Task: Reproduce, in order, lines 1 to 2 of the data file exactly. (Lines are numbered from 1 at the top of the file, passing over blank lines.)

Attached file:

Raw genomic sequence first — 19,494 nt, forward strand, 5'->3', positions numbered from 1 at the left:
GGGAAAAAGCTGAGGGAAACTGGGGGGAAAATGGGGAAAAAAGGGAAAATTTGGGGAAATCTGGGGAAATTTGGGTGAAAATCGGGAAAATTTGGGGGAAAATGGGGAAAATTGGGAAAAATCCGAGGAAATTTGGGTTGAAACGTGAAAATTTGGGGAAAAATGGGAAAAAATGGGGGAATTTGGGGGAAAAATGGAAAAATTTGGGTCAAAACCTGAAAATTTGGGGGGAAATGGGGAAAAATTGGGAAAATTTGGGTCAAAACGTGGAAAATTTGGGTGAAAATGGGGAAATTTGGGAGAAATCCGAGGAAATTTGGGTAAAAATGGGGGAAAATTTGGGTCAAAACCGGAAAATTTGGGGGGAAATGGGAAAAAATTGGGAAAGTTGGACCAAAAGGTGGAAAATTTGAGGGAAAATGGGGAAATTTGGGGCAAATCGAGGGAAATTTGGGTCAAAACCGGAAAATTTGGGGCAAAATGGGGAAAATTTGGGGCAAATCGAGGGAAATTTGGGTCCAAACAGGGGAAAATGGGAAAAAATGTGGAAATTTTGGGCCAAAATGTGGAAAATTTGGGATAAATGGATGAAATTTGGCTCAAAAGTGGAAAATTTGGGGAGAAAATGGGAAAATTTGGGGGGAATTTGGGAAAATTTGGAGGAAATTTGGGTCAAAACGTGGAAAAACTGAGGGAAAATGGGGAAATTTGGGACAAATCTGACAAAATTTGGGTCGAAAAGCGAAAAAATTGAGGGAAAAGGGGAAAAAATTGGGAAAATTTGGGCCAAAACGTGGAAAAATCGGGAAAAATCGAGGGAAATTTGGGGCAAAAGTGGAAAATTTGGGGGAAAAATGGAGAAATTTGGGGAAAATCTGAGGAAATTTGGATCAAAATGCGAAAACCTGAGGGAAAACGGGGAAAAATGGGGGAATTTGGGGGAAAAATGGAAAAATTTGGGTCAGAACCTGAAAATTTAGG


Raw genomic sequence first — 19,494 nt, forward strand, 5'->3', positions numbered from 1 at the left:
GGGAAAAAGCTGAGGGAAACTGGGGGGAAAATGGGGAAAAAAGGGAAAATTTGGGGAAATCTGGGGAAATTTGGGTGAAAATCGGGAAAATTTGGGGGAAAATGGGGAAAATTGGGAAAAATCCGAGGAAATTTGGGTTGAAACGTGAAAATTTGGGGAAAAATGGGAAAAAATGGGGGAATTTGGGGGAAAAATGGAAAAATTTGGGTCAAAACCTGAAAATTTGGGGGGAAATGGGGAAAAATTGGGAAAATTTGGGTCAAAACGTGGAAAATTTGGGTGAAAATGGGGAAATTTGGGAGAAATCCGAGGAAATTTGGGTAAAAATGGGGGAAAATTTGGGTCAAAACCGGAAAATTTGGGGGGAAATGGGAAAAAATTGGGAAAGTTGGACCAAAAGGTGGAAAATTTGAGGGAAAATGGGGAAATTTGGGGCAAATCGAGGGAAATTTGGGTCAAAACCGGAAAATTTGGGGCAAAATGGGGAAAATTTGGGGCAAATCGAGGGAAATTTGGGTCCAAACAGGGGAAAATGGGAAAAAATGTGGAAATTTTGGGCCAAAATGTGGAAAATTTGGGATAAATGGATGAAATTTGGCTCAAAAGTGGAAAATTTGGGGAGAAAATGGGAAAATTTGGGGGGAATTTGGGAAAATTTGGAGGAAATTTGGGTCAAAACGTGGAAAAACTGAGGGAAAATGGGGAAATTTGGGACAAATCTGACAAAATTTGGGTCGAAAAGCGAAAAAATTGAGGGAAAAGGGGAAAAAATTGGGAAAATTTGGGCCAAAACGTGGAAAAATCGGGAAAAATCGAGGGAAATTTGGGGCAAAAGTGGAAAATTTGGGGGAAAAATGGAGAAATTTGGGGAAAATCTGAGGAAATTTGGATCAAAATGCGAAAACCTGAGGGAAAACGGGGAAAAATGGGGGAATTTGGGGGAAAAATGGAAAAATTTGGGTCAGAACCTGAAAATTTAGG